To raise awareness and funding to keep the tradition of Texas dance halls alive, Texas Dancehall Preservation, Inc. is hosting the 2017 Spring Texas Dance Hall Tour the week of March 20. Photo by Phil Houseal

Mar 15, 2017–Asleep at the Wheel’s Ray Benson calls them the “Carnegie Halls of western swing.”

But if you are old enough to have waltzed across Texas, you know them as dance halls.

When I wrote about these two-stepping temples in 2013, Stephen Dean of Texas Dancehall Preservation, Inc., was working to chronicle their stories before they disappear. Deb Fleming is carrying on the work as President of that group.

“There were probably a thousand at the heyday,” she said. “Today, fewer than 400 of the historic halls still exist. About 25% of those have lost their function or are abandoned and vacant.”

This issue is a raw one to Fredericksburgers, with the image of beloved Turner Hall burning to embers last year. Fleming places still-standing dance halls into four categories:

1) Those that actually function as public dance halls, either full or part time. This group includes Gruene Hall and Luckenbach Dance Hall. They still operate with regular dances and concerts.

2) Those that may have one public dance a month, but also serve as rental spaces, hosting private parties and wedding receptions. Examples in the area are Twin Sisters, Kendalia, and Anhalt.

3) Halls that have been repurposed into antique stores, storage, or other retail use.

4) Halls that are vacant and have fallen into disuse, such as the ones in Hye and Cherry Spring.

As any Texan worth their boots and barbecue can tell you, dance halls are not just buildings. There is a whole other culture built up around the iconic buildings, often handed down by immigrants who settled the state. Is the TDHP preserving the structures or the culture?

“All of the above,” Fleming said. “First, we are focused on stabilizing that last group, those halls that are vacant or for sale. They are at risk and in declining mode.”

To that end, they have been awarded a grant by the Texas Historical Commission to do physical assessments of halls. A preservation architect visits the sites and looks at factors such as water infiltration and foundation issues, then recommend steps to stabilize them. The idea is to develop a tool kit that all hall caretakers can use.

Just as important to keeping the halls vibrant is continuing the culture.

“If you are a Texas artist you should be cognizant of these halls,” she said. “And if you support Texas music, why not promote these halls at the same time?”

Part of the challenge is generational. To a large extent, the halls continue to be maintained and managed by the older generation. They were raised inside these buildings, and feel a personal connection to their history. Today’s generation experiences music differently.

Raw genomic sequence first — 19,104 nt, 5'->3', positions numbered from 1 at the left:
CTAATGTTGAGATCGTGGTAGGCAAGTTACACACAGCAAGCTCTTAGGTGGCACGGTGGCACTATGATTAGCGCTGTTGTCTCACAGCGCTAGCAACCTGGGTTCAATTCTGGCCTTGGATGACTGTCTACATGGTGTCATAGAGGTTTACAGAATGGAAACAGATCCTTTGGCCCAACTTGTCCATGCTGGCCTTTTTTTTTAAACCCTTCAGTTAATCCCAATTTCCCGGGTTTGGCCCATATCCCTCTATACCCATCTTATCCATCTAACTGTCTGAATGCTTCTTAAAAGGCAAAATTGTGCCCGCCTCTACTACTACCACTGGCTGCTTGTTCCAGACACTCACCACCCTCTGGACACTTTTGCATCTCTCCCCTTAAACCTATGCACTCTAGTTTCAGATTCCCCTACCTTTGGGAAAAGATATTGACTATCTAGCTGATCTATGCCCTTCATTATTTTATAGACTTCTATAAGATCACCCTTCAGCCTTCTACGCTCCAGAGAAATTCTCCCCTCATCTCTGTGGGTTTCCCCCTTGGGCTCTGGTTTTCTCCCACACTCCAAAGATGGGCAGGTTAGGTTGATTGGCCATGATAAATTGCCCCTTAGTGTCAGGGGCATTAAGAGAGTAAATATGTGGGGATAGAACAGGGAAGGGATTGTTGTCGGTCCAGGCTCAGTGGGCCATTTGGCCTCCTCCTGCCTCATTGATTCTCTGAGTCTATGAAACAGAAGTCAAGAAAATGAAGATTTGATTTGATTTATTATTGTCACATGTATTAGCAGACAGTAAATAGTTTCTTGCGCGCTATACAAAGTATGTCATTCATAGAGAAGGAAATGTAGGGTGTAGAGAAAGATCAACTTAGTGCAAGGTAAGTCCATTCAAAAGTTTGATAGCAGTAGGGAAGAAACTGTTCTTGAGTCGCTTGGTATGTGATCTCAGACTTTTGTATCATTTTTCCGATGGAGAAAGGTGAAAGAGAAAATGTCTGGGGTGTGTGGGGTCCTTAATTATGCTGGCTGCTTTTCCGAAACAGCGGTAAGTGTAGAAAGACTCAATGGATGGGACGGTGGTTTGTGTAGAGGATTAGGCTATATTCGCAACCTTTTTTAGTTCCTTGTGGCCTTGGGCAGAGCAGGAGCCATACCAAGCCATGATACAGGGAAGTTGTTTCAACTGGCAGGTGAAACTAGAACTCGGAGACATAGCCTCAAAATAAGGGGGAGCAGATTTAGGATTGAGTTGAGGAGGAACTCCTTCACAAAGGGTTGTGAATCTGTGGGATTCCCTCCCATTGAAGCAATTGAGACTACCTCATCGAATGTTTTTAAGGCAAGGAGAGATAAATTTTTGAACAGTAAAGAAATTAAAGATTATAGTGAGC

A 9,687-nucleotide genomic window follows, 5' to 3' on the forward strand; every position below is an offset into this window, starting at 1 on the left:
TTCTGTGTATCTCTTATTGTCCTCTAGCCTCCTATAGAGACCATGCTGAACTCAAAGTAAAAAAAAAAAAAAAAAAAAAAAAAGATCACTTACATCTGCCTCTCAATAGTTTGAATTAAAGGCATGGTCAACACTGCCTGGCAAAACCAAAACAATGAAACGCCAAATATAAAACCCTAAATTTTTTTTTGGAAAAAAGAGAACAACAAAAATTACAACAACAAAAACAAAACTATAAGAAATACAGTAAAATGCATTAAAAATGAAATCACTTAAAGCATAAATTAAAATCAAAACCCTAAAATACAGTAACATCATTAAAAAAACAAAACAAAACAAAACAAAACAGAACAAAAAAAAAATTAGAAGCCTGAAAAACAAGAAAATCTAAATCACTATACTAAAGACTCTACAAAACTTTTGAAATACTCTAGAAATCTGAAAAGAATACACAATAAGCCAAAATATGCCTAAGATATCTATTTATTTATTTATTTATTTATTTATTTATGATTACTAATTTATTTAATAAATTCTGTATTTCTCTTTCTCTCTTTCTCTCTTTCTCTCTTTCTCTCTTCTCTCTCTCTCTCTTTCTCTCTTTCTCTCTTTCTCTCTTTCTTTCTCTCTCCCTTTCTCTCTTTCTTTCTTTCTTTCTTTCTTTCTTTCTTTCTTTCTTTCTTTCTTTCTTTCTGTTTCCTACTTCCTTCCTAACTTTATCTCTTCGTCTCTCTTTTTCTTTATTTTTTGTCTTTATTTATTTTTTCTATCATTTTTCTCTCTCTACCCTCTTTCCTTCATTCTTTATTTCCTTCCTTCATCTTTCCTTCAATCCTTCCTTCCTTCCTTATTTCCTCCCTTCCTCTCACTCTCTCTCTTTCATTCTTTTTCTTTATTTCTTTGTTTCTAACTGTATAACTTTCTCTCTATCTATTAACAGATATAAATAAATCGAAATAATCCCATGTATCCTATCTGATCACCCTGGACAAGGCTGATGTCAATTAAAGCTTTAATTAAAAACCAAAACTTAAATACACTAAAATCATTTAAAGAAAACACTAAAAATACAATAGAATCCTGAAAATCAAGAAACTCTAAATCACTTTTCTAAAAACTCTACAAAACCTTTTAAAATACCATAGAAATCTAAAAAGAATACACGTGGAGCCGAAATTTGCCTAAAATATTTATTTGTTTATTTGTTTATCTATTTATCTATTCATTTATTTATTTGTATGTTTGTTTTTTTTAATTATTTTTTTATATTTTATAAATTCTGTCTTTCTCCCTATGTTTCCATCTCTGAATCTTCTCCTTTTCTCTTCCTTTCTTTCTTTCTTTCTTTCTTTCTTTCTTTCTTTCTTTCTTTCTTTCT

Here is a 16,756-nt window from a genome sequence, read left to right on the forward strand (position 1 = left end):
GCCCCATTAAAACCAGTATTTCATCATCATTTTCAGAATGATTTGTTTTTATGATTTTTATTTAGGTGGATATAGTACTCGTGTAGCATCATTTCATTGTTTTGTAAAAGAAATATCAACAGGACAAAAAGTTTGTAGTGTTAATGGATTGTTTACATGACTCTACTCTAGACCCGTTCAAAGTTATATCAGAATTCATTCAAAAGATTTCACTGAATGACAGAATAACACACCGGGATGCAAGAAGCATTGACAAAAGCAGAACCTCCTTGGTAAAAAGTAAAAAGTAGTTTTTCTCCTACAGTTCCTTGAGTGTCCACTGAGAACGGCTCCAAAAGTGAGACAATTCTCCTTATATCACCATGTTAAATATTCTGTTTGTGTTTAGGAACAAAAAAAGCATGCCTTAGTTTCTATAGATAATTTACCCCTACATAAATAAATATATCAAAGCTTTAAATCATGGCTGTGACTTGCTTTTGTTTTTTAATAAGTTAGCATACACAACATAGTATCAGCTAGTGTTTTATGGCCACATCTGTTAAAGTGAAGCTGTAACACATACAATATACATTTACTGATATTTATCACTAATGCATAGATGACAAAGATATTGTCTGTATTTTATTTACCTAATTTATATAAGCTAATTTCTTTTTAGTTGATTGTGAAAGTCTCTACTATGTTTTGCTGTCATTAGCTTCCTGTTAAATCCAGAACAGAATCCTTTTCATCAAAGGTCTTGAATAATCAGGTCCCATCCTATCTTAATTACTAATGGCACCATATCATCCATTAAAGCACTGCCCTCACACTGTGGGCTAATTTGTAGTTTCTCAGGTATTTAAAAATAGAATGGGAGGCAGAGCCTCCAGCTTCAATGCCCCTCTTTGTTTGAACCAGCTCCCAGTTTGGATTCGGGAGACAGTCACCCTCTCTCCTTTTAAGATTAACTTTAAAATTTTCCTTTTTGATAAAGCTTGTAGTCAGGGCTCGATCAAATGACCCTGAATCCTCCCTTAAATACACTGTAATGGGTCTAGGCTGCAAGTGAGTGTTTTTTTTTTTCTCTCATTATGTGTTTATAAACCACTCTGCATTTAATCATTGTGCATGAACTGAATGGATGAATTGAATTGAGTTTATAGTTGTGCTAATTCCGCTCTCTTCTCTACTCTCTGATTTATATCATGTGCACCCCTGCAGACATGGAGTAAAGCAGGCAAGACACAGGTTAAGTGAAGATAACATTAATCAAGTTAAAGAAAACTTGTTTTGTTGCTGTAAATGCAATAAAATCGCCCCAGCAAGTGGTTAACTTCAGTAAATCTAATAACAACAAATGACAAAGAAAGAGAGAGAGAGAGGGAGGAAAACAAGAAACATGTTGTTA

“To keep the halls alive, you have to book large acts,” Fleming pointed out. “The younger fans are not dancers, they are concert goers. So they stand in front of the stage like at a concert. In many halls the management requires not standing on the dance floor, just dancing. We have to figure out how we can engage and educate the younger generation.”

It’s working.

“You take young people into these halls and you can see the excitement on their faces.”

To raise funds and awareness, Fleming’s group is helping host the 2017 Spring Texas Dance Hall Tour starting March 20. It is a weeklong event that includes tours and concerts at Twin Sisters Dance Hall in Blanco, the Fischer Dance Hall between Blanco and Wimberley, the Luckenbach Dance Hall in Luckenbach, Sengelmann Hall in Schulenberg, and Round-Up Hall in La Grange. Performing will be Asleep at the Wheel, Lee Ann Womack, Dale Watson, the Hot Club of Cowtown, the Quebe Sisters, Heybale, and High Plains Jamboree.

This project holds a personal connection for Fleming. When the fifth generation Texan told her 85-year-old father she was going to visit the dance hall in Panna Maria 10 years ago, he told her that her grandmother had spent time there as a young girl. During her visit she learned that her great great grandparents had been among the original settlers in 1854.

“My father and I had no idea until then,” she said. “If your ancestors came to Texas in the mid to late-1800s, you probably have a connection to a town with dance hall, too.”


Details: The 2017 Spring Texas Dance Hall Tour produced by Ray Benson and the Texas Dancehall Preservation, Inc., takes place March 20-26. A complete list of artists, schedules, venues, ticket packages, and reservations can be found online at For information call 512-921-1250 or email